The World Bank said it is planning to lend $900 million to Iraq over the next four years under a plan designed to help the country create jobs and build stronger institutions.
The loans are part of an economic strategy for the oil- producing country that was discussed today by the lender’s board of directors, the bank said in an e-mailed statement.
“As a conflict-affected state, Iraq remains fragile, and its economy is dominated by a large public sector due to a legacy of centralization,” the Washington-based bank said. “Proper management of Iraq’s vast oil wealth and human resources, coupled with a conducive and efficient investment climate, will be key to inclusive growth and job creation.”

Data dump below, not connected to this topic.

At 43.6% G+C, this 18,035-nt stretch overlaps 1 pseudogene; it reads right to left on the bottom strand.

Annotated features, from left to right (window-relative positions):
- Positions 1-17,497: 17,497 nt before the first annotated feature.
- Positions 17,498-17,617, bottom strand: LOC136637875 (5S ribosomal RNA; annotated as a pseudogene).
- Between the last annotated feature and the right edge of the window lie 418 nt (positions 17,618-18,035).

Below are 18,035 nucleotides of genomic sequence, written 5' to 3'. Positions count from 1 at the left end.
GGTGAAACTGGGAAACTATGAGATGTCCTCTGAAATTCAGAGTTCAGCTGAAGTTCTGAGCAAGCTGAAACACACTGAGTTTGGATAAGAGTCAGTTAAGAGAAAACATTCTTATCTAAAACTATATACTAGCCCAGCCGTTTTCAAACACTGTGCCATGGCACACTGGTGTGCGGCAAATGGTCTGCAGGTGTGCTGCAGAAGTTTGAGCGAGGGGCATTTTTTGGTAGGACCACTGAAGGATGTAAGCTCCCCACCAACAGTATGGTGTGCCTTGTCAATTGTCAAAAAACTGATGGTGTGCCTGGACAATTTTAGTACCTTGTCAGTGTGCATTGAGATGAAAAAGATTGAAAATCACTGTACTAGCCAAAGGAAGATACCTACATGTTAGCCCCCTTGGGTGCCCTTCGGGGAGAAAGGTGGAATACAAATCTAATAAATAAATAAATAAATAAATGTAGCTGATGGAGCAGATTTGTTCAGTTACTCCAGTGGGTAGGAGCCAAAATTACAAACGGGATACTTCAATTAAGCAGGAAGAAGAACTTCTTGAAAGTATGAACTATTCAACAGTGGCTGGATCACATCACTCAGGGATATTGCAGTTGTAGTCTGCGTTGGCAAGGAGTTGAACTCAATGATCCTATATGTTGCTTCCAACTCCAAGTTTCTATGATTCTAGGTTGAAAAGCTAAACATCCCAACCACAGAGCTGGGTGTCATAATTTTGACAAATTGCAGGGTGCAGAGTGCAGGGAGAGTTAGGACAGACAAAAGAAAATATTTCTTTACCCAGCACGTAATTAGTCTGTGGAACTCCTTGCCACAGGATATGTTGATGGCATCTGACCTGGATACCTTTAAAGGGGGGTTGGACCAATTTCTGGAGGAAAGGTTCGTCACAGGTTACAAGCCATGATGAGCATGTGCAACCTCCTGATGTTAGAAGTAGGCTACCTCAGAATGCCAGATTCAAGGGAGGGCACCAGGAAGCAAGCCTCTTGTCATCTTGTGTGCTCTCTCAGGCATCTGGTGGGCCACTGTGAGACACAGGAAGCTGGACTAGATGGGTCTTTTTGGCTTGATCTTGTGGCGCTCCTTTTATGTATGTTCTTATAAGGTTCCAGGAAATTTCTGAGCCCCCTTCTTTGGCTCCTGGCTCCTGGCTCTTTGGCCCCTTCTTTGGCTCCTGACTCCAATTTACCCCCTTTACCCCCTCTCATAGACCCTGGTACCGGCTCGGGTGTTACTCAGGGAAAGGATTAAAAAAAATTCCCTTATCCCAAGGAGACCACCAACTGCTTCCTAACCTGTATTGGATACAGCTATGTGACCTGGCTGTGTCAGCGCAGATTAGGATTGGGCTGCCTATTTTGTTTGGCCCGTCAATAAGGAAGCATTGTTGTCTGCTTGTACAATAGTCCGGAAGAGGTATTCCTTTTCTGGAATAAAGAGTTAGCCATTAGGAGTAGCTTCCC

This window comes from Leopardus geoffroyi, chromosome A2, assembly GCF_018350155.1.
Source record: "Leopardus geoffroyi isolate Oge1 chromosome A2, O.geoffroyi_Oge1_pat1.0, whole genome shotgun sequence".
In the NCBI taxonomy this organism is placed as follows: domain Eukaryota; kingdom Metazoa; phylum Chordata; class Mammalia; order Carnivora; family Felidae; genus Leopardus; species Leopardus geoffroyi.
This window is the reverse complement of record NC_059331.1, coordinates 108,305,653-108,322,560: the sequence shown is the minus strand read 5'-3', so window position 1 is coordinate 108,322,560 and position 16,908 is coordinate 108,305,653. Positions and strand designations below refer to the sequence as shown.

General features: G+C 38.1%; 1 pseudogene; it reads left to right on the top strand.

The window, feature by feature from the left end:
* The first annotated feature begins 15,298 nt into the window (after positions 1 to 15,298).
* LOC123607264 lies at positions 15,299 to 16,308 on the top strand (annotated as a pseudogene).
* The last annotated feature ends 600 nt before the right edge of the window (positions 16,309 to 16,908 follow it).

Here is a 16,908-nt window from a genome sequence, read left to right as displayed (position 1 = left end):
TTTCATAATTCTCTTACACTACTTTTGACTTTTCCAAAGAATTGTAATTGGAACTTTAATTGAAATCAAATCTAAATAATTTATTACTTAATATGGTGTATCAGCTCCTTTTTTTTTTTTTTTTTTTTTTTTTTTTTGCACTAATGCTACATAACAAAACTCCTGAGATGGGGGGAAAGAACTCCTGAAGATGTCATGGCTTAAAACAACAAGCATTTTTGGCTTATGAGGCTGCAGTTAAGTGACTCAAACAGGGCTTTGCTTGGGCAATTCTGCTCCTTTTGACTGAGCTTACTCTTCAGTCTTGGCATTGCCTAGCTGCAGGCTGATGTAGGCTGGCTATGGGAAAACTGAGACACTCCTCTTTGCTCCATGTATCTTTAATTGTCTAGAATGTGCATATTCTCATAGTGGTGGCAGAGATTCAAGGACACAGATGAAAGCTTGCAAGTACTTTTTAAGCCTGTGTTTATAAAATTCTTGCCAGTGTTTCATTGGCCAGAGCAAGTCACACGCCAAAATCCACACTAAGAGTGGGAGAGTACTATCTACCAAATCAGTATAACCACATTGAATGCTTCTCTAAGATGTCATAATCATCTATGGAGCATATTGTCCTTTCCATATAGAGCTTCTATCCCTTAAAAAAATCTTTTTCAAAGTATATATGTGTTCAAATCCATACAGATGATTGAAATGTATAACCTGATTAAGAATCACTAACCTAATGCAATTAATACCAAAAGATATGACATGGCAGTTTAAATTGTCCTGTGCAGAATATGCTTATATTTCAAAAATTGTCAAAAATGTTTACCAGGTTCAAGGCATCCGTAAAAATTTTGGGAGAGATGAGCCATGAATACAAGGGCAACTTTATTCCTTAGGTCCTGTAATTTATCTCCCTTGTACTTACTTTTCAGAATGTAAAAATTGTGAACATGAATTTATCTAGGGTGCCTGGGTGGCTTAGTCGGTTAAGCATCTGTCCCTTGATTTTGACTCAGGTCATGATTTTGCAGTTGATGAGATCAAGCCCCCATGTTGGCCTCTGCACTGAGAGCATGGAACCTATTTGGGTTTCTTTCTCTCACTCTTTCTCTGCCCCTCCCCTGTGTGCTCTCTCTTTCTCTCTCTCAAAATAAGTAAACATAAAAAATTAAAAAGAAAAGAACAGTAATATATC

Iraq is reviving its energy industry nine years after the U.S.-led invasion that toppled Saddam Hussein, with oil production increasing the most this year since 1998. The plan adopted today, which was conceived with the Iraqi government, will help the country manage its resources more efficiently and diversify its economy, according to the bank.
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